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Published by: tuanucsb on Jul 11, 2008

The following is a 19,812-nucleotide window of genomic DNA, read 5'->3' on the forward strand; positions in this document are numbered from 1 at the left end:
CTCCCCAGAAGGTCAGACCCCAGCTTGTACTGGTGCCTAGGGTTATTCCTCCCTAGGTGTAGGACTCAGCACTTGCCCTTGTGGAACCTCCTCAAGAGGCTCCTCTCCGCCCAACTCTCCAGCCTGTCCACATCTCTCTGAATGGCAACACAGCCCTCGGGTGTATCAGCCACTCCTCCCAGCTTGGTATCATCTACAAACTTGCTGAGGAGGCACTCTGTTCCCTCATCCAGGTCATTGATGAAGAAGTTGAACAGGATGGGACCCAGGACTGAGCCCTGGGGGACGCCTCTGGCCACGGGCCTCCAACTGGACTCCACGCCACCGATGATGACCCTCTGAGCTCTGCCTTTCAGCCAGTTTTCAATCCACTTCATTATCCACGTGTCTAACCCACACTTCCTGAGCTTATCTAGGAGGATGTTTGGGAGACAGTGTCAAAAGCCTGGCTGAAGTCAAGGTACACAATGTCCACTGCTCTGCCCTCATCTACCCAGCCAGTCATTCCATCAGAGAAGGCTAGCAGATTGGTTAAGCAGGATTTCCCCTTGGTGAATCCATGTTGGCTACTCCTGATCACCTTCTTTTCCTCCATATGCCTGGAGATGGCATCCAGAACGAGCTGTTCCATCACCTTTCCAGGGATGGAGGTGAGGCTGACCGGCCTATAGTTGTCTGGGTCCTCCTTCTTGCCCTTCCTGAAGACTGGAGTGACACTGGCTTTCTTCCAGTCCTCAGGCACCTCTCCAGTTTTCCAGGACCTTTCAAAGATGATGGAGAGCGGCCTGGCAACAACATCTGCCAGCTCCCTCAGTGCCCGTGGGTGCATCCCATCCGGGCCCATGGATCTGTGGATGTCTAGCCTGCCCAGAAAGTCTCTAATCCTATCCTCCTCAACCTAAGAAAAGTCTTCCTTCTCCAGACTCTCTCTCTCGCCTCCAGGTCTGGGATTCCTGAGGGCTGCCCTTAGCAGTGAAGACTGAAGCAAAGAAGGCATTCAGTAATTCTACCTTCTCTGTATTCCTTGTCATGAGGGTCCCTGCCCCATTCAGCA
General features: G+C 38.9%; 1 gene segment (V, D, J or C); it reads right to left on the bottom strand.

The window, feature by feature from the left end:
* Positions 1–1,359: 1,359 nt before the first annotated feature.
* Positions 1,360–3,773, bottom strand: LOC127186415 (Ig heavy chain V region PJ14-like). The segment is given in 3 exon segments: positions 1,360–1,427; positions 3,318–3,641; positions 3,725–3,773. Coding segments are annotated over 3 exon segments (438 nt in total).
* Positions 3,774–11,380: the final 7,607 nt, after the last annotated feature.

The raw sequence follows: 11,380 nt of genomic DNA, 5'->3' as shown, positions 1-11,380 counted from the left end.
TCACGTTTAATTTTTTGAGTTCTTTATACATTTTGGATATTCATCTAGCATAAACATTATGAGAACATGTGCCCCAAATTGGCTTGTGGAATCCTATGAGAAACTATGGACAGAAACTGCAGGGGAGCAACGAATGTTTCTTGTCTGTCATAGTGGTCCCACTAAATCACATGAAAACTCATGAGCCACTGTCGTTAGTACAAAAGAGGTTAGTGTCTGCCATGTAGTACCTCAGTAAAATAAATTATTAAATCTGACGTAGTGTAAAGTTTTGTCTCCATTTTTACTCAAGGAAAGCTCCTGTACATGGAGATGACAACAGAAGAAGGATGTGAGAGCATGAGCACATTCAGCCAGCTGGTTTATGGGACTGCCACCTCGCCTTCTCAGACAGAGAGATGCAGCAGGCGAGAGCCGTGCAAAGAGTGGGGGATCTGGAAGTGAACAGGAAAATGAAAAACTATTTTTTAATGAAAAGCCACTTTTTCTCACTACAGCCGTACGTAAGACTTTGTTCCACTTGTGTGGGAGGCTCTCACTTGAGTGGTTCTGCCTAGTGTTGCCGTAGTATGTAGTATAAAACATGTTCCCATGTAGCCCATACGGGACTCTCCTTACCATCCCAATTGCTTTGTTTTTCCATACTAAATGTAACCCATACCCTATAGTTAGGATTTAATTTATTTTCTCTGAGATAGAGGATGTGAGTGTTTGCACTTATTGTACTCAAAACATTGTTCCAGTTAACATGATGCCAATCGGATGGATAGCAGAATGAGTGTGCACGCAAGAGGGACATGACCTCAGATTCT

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http://www.brighthub.com/engineering/mechanical/articles/2396.aspxIntroductionCancer rapidly overtakes heart diseases as number one killer in America.Canceraccounts for nearly 25% of deaths in the US. In 2005, there were 559,312 cancerdeaths in the US. The risk of developing cancer is 1-in-2 for men and 1-in-3 forwomen.There is no offical cure for cancer. The standard cancer treatments are surgery,chemotherapy and radiation. New cancer drugs are constantly being developed, buttheir effectiveness is dubious. Several cancer drugs cost up to $100,000 a yearbut have been shown to increase patient survival by 1-2 month. The main limitationis the inability to deliver drugs to the desired target, which in turn leads toundesired complications, such as deaths of healthy cells or multi-drug resistance. Research being carried out in the field of Nanotechnology to Treat CancerBecause of its unique size (1-100nm) and large surface-to-volume ratios,nanotechnology offers unique solutions to overcome hurdles in cancer therapies.Several research programs has focused efforts on developing nanodevices for earlydiagnostics of cancer, delivery of cancer drugs to cancer cells, and cancersurveillance One of most comprehensive research program is the National CancerInstitute (NCI) Alliance for Nanotechnology in Cancer, [http://nano.cancer.gov],which consists of eight Centers of Cancer Nanotechnology Excellence (CCNE), twelveplatform projects, and four interdisciplinary training programs across the nation.The Alliance invests 40-50 $million a year to develop both the therapeutic anddiagnostics aspects of cancer nanotechnology. One of the highlights of theAlliance achievements is the work led by Robert Langer, a Chemical Engineeringprofessor at MIT. Langer, who has previously revolutionized the fileds of drugdelivery and tissue engineering, collaborated with Omid Farokhzad, AssistantProfessor of Anaesthesia at Brigham and Women's Hospital, Boston, USA, to test theeffect of aptamer-targeted nanoparticles for treatment of prostate cancer.Aptamers are RNA-based targeting moieties, which bind to the antigens and guidethe particles towards the tumors (PNAS 103, 6315–6320; 2006).. The nanoparticlesthen bind to tumor cells, gain entry into the cells, and release their contents-the anticancer drug docetaxel. Animal experiments demonstrate that the tumorvolume was substantially reduced following the injection of these docetaxel-encapsulated apatamer-conjugated nanoparticles. Futhermore, the experiments also amuch lower level of toxicity in comparison to current chemotherapy treatments.Several startup companies have spawned up in the last few years, with the aim totranslate academic discovery into commercial sucesses. Recently, Food and DrugAdministration (FDA) approval of Abraxane (ABI-007), an albumin-taxol nanoparticlefor the treatment of breast cancer, has opened the doors for commericaldevelopment of nanoscale drug delivery devices. According to Piotr Grodzinski,Director of the NCI's Alliance in an interview by Forbes: "Today, there are 20 to30 small companies in both diagnostics and therapeutics. A handful of those are inclinical trials, and we expect another three or four will file applications thisyear." Companies like Avidimer Therapeutics, Liquidia Technologies, InsertTherapeutics, Intradigm, BIND Biosciences, and Carigent are working on various

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